The hot flue gas emitted from the TEO furnace is mixed with cold air in a mixing chamber, and used in the drying process in different types of rice dryers.

The CraftEngine:
The CraftEngine operates on the principles of the Organic Rankine Cycle (ORC). Heat is transferred to the working fluid/refrigerant at a constant pressure, increasing the temperature and pressure of the working fluid until the boiling point is reached. The vapour then undergoes superheating, followed by adiabatic expansion in the piston engine (expander), causing a decrease in temperature and pressure, and thus generating power. Upon cooling in a condenser, the vapour is condensed to its original liquid state, allowing the process to be repeated.

The thermodynamic process of the ORC is shown in Figure 1:
1-2:Pre-heating the working fluid         2-3:Boiling and superheating                   3-4:Adiabatic expansion                                  4-5:Desuperheating/recuperation        5-1:Condensing and pumping
Figure 3: CraftEngine (CE10) at a waste incinerator plant in Kristiansand, Norway

A typical CraftEngine application uses heat ranging from 80 to 200+ °C to operate the ORC circuit. Heat is transferred to the working fluid/refrigerant, causing it to boil at high pressure. The working fluid is then injected into the piston engine that drives the electrical generator.

During the condensation process, and similarly to any ORC process, residual heat is released at a lower temperature level through a condenser or dry cooler.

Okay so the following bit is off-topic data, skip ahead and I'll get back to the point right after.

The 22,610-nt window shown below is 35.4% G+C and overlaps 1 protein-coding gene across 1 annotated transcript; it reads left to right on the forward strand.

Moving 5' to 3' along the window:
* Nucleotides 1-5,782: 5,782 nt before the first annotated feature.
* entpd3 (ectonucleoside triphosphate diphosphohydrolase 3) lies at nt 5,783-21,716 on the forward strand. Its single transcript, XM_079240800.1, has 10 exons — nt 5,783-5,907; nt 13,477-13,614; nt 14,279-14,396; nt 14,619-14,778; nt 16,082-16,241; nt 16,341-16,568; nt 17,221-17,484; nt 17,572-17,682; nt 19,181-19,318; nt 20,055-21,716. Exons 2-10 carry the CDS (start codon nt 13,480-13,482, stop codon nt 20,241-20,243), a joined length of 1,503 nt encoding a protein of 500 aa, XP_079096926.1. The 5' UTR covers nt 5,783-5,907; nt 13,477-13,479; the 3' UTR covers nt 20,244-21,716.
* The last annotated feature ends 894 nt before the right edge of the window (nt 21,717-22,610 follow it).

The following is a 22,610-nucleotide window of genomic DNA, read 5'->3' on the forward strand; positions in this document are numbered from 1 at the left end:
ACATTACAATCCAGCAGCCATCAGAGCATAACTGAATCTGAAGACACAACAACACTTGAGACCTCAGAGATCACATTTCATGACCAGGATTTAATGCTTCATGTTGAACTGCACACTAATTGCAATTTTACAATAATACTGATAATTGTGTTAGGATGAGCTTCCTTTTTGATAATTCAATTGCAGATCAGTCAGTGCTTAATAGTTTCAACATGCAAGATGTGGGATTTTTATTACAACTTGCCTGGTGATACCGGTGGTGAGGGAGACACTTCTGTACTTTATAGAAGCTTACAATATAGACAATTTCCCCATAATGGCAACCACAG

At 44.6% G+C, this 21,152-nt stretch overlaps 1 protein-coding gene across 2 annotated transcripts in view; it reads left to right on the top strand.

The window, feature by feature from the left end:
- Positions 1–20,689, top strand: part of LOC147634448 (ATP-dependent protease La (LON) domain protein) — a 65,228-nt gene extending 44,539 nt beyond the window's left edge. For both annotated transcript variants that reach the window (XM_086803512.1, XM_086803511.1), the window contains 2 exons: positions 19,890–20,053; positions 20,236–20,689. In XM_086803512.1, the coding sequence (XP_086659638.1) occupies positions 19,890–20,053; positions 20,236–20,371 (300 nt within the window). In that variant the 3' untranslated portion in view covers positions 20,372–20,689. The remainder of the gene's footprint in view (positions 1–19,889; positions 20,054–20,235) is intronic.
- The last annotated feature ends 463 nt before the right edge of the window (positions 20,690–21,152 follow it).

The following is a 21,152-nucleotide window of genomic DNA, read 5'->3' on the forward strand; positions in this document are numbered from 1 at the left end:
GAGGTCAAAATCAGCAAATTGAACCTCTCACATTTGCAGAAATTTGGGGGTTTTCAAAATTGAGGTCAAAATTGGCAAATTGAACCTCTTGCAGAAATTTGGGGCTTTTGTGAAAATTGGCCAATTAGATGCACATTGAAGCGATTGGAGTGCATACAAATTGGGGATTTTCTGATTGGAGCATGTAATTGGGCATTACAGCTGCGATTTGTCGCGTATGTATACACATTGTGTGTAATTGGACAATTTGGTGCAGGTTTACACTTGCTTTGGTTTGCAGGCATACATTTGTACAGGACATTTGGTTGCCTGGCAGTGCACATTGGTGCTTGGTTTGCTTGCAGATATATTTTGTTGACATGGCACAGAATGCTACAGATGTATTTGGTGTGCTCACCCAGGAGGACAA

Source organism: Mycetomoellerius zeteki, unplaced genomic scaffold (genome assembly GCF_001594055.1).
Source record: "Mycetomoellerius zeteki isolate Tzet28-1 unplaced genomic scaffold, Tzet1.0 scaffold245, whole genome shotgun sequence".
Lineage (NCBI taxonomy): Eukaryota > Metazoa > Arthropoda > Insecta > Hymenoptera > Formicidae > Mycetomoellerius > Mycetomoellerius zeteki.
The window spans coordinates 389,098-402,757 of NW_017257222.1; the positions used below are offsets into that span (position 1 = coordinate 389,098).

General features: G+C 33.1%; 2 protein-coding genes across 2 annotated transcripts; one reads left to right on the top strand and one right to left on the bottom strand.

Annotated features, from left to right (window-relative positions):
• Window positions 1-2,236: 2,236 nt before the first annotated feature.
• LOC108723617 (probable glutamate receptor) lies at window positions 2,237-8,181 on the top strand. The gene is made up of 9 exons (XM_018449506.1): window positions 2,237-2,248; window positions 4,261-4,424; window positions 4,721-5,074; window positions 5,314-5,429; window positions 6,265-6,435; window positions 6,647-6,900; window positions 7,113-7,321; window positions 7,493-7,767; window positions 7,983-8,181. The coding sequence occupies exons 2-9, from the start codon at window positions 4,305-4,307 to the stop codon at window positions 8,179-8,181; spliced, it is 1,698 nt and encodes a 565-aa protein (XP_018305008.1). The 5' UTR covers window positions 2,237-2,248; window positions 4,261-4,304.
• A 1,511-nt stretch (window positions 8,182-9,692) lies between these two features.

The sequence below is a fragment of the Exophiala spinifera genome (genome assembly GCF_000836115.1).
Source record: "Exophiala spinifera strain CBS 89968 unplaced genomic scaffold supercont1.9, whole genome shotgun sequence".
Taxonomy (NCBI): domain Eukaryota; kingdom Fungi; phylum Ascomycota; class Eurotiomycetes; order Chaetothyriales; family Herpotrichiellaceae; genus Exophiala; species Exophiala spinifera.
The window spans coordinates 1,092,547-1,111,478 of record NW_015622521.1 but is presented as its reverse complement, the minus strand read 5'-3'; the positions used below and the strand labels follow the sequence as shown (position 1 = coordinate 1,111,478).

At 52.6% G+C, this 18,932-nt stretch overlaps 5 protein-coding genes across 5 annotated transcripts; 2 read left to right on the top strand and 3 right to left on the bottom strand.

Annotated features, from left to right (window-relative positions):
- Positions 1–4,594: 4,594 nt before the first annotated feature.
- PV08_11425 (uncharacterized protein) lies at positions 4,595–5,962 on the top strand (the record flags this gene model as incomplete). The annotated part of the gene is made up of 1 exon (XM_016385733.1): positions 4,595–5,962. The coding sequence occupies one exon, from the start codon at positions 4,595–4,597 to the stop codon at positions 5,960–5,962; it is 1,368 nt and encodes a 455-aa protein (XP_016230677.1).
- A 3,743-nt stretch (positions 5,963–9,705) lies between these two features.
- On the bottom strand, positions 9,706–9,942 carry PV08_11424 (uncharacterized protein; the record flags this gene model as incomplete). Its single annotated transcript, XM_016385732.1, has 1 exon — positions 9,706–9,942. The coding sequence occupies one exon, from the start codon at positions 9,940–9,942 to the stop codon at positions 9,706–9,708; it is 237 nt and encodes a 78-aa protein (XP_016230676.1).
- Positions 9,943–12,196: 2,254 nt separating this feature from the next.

Thanks to the piston-based design, the CraftEngine offers the following benefits:
1) High flexibility and adaption to almost any fluctuation in the heat source
2) Efficient use of low-temperature heat
3) Low capital costs due to mass-production design that uses standard piston engine manufacturing processes
4) Low operating costs

The TEOPOWER integrates the CraftEngine into the TEO process. By using the CraftEngine’s power-generating capability, the TEOPOWER can produce electricity and heat for drying processes.

In the TEOPOWER, the hot flue gas, exiting the TEO furnace at about 600 °C, is directly routed to a heat exchanger where the gas is cooled down by heating a hot water circuit to about 180°C. This hot water is supplied to the CraftEngine to generate power.

At the test facility in Barranquilla, both the “CHP” and “electricity production mode have been demonstrated. In the CHP mode, the flue gas exiting the heat exchanger at 200°C is routed to a mixing chamber where it’s being mixed with the warm air emitted from the CraftEngine’s dry cooler. In the electricity production mode, the hot flue gas exiting the heat exchanger is simply emitted to the atmosphere.

Suitability with other biomass waste:
The demo plant in Barranquilla is used as a showcase for potential customers as well as for testing of different types of bulk biomass wastes. Tests using saw dust, olive peats, bagasse and chicken manure are currently being scheduled.